Olympians can inspire us on and off the playing field

The Olympics are inspirational in many ways. We sit breathless watching people do what seems impossible — super-human, if you will.

As I wrote in the last post, the 2012 London games have been an inspiration to girls and women all over the world who are seeing someone of their gender compete for their country (many for the first time). Even Team USA made history even before landing in the UK, by sending more women than men for the first time ever.

But as the games unfold, I see so many ways to be inspired by the stories of Olympians. Indeed, I think it would be great if some of their stories inspired some of the changes many of us work hard for every day.

Need some examples?

  • Free to be you and me: Let’s start with US Fencing champion Ibtihaj Muhammad, who by many accounts is most likely the first Muslim to compete in the games for America while wearing a hijab. According to Huffington Post she put it like this: Just like race or gender, religion should not hinder you from achieving your goals. I couldn’t agree more.
  • Breaking the mold: It seems every Olympics we find the new Mary Lou Retton (who actually did capture my heart as a little girl back in 1984, I know I’m aging myself here), Kerri Strug, or Shawn Johnson — the gymnast who’s bubbly enthusiasm and all-American charm steal our hearts. This year’s star is Gabby Douglas, who is only the second black gymnast to compete on the US team in Olympic history. And Gabby’s story has been anything but typical. She started gymnastics late, by elite standards, at the age of six after her sister saw her raw talent. Then, when she had a chance to work with renowned coaches, she moved away from home to train in Iowa.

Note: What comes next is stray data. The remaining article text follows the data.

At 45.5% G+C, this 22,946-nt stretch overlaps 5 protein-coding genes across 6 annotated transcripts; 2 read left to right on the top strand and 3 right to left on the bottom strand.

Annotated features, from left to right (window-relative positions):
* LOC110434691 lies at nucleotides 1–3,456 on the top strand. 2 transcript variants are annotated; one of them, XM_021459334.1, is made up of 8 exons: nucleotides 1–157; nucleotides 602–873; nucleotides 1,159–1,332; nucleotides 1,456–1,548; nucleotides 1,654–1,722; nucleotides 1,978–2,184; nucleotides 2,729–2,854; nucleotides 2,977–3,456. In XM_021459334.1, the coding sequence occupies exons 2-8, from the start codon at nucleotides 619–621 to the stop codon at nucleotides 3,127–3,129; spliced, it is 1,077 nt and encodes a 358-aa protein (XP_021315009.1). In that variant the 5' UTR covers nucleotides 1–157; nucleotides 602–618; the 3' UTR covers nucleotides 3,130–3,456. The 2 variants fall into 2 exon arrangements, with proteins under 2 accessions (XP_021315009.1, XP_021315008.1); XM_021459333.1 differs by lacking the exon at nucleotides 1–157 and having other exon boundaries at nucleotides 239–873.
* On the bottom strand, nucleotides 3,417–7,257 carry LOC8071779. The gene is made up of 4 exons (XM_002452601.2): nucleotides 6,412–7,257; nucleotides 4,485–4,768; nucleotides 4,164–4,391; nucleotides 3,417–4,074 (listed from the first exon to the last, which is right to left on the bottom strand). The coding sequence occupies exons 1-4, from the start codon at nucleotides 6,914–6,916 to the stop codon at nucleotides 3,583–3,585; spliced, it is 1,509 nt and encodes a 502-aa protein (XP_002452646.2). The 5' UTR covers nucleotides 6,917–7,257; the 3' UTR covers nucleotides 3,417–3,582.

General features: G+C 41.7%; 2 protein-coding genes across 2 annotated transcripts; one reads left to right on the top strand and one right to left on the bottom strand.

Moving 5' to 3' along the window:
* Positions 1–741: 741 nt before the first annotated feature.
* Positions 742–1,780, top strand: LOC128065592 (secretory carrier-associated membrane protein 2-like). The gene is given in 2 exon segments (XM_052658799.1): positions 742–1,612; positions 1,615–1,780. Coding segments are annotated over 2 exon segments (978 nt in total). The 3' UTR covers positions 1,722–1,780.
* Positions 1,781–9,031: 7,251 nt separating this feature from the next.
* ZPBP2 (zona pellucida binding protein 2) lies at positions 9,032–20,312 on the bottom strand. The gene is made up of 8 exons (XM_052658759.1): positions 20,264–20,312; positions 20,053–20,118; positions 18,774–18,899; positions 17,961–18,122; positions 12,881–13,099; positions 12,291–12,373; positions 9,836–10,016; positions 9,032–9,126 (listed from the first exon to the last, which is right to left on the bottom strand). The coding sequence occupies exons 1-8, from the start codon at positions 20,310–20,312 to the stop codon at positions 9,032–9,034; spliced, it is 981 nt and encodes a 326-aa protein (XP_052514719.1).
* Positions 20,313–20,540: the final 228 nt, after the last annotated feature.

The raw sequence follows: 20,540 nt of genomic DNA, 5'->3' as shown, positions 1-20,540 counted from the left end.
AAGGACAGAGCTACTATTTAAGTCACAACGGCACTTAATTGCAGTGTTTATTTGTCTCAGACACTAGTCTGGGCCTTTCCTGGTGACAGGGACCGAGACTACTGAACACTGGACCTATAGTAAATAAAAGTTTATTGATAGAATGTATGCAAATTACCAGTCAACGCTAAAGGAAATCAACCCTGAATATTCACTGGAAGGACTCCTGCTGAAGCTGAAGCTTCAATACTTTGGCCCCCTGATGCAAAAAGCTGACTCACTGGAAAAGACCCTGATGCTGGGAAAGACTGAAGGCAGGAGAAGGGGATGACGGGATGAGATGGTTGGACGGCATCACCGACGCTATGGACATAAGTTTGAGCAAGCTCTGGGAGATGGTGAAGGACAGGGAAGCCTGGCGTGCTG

• Golden years: After earning a gold medal on Sunday, skeet shooter Kimberly Rhode has made history by medaling in five consecutive games. She is the first American to do so in an individual sport. That’s 20 years she’s been at the top of the world in her game. The next time you see an ad for some product designed to help you defy your age — the implication being that getting older sucks — remember Rhode. Because age is all about how you feel. So let’s follow Rhode’s example and rock on for as long as we can rock.
  • Oh yes, we can: So this one may not be about an American, but let’s not let nationalism cloud our view. Have you heard about Malaysian Suryani Mohamed Taibi, the eight-month’s pregnant Olympic shooter? I’d be surprised if you haven’t. It is without a doubt a first in games history that a woman has competed at such a late stage in her pregnancy. It kind of makes all the hand-wringing about Marissa Mayer’s pregnancy — she’s just the CEO of Yahoo, after all — seem like, well, child’s play. And it puts it all in perspective in a way no other story can. Women are badasses. Being pregnant does not negate that. Get over it. And it sort of highlights what we do best: multi-task. That’s right, we can grow a fetus and compete in the Olympics (or the boardroom) at the same time. Bring it on!

3 thoughts on “Olympians can inspire us on and off the playing field

  1. Pingback: TMF: Mamas got the magic at the Olympics « THE TIRED FEMINIST

  2. Pingback: 2012 Olympics: Enough sexist pandering | The Sin City Siren

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